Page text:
The other night, I found myself in the emergency room. Yikes. I'm fine (I think) now, but all I can say is I will never get a pedicure again (this breaks my heart).
Anyways, when I found out I had to go to the ER because of the infection/fever, I kind of freaked out. The nurse on the phone told me I should not be driving myself in the case I was in too much pain/had to get minor surgery. I looked around my empty apartment and smirked -- I didn't have anyone to drive me and sit and wait with me for what turned into be a six-hour adventure. When I finally arrived at the ER, I began to freak out. There were hundreds of people in the waiting room and the line to check in was out the door. I felt lonely and isolated among so many people surrounded by family. When I finally reached the check-in window, two of the first questions were: did you come here alone? can you list three emergency contacts?
Yes, I came here alone. I don't think I have any emergency contacts. You can list my mom, but she's a few hours away. Yes, that's it. Nope, no one else.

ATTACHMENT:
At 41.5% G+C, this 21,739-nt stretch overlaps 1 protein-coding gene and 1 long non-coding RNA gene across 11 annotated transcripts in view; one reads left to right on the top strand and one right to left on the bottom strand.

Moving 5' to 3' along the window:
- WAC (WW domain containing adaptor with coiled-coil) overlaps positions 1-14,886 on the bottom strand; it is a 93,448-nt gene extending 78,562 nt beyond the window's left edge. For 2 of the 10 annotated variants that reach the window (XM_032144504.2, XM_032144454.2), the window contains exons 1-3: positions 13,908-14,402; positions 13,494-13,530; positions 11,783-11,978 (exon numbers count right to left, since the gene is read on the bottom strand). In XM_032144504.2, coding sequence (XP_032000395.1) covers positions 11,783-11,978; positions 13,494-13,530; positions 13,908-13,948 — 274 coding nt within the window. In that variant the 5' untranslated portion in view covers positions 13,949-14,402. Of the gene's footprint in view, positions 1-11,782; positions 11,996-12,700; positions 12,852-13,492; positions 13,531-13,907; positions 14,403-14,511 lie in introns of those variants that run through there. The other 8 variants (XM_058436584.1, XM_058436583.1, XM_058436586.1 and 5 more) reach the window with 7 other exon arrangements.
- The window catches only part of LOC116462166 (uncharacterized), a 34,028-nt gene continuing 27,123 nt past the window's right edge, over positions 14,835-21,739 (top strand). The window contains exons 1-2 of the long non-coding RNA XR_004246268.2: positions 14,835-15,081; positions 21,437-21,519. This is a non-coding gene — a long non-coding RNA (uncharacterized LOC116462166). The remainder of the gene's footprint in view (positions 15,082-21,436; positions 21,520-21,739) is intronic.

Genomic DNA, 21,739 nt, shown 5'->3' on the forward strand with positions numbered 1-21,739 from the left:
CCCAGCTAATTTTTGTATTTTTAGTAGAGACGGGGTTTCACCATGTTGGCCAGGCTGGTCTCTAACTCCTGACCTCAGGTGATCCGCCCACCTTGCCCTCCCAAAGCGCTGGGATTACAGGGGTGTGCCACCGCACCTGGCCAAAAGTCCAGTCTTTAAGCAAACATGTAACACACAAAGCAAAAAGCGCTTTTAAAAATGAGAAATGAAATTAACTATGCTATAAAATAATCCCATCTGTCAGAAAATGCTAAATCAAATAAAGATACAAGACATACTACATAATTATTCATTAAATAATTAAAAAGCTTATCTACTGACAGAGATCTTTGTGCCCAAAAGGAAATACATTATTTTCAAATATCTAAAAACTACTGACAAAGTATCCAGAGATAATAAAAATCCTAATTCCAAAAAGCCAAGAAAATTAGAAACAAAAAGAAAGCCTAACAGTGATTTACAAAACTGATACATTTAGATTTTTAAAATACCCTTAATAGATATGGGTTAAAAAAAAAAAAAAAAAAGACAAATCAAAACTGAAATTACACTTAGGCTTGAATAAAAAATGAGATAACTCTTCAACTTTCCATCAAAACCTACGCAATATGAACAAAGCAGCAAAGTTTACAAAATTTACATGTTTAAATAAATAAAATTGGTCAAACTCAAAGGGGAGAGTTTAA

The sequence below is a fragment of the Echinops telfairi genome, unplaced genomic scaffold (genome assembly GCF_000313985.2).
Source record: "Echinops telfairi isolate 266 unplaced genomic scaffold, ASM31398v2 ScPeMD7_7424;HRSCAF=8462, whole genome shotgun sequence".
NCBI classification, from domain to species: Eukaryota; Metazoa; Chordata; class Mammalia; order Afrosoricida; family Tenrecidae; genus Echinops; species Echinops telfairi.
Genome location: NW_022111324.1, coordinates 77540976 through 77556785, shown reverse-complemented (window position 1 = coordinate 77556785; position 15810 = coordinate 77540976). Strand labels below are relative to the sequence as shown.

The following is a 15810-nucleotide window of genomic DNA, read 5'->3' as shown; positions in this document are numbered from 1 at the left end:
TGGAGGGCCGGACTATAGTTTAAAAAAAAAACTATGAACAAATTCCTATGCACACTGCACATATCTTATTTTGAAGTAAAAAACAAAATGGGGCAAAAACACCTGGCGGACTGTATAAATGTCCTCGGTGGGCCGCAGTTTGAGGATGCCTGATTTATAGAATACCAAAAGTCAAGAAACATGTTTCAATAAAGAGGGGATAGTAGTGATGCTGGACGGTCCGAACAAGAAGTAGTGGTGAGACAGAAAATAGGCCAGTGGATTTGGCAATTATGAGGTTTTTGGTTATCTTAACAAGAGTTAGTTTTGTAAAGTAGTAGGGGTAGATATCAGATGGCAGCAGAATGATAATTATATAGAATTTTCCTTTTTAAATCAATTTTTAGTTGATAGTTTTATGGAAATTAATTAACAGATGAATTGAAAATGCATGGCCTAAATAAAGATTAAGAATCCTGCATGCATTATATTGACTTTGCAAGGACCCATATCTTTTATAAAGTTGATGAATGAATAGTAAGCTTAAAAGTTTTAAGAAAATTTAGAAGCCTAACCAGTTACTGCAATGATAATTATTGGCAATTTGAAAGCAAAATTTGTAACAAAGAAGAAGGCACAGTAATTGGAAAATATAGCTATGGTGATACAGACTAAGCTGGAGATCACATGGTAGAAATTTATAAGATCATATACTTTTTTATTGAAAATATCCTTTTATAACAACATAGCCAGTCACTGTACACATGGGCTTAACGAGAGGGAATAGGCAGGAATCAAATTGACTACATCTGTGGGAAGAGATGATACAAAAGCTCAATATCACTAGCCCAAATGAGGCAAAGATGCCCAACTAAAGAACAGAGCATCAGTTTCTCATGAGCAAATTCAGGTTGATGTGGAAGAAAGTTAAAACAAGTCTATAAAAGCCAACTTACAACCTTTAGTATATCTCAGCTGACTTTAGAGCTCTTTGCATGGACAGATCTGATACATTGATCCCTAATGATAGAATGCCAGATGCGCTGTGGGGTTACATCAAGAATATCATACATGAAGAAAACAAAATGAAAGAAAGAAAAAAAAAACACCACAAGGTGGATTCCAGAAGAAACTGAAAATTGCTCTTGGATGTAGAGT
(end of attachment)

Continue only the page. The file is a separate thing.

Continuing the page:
As I trudged back to my seat to wait for three hours to be seen, I grew more and more upset. I had been living in San Diego for a few weeks now - why didn't I have anyone to call up and wait with me? Why didn't I have anyone nearby who could come get me if something really bad happened? Why hadn't I found my emergency contact?!
I knew post-grad life would come with its own set of challenges. I knew finally getting a job and moving out would not solve all my problems, but rather create an entirely new set of problems. However, I didn't expect it to be this hard.
I've always been fine on my own - I am independent and like to explore places by myself. Plus, I am notoriously tied to my alone time. Plus, after having such a hard time adjusting to Vanderbilt where I knew no one my first month, I thought I could conquer anything. But, night after night of coming home from work to nothing to do and no one to talk to became upsetting. The emergency room was the culmination of this, particularly as I saw so many people having fun on social media as I scrolled through my phone in the waiting room.
I know it's a matter of patience (not my virtue whatsoever). Eventually, I'll find a group. It happened (slowly) in college...it's bound to happen again. For now, it's meet up groups, alumnae chapters, new churches, and a lot of awkwardly introducing myself. Thanks, Parks & Rec for keeping me occupied in the meantime.
So, if you just graduated and are feeling lonely, you aren't...you got me.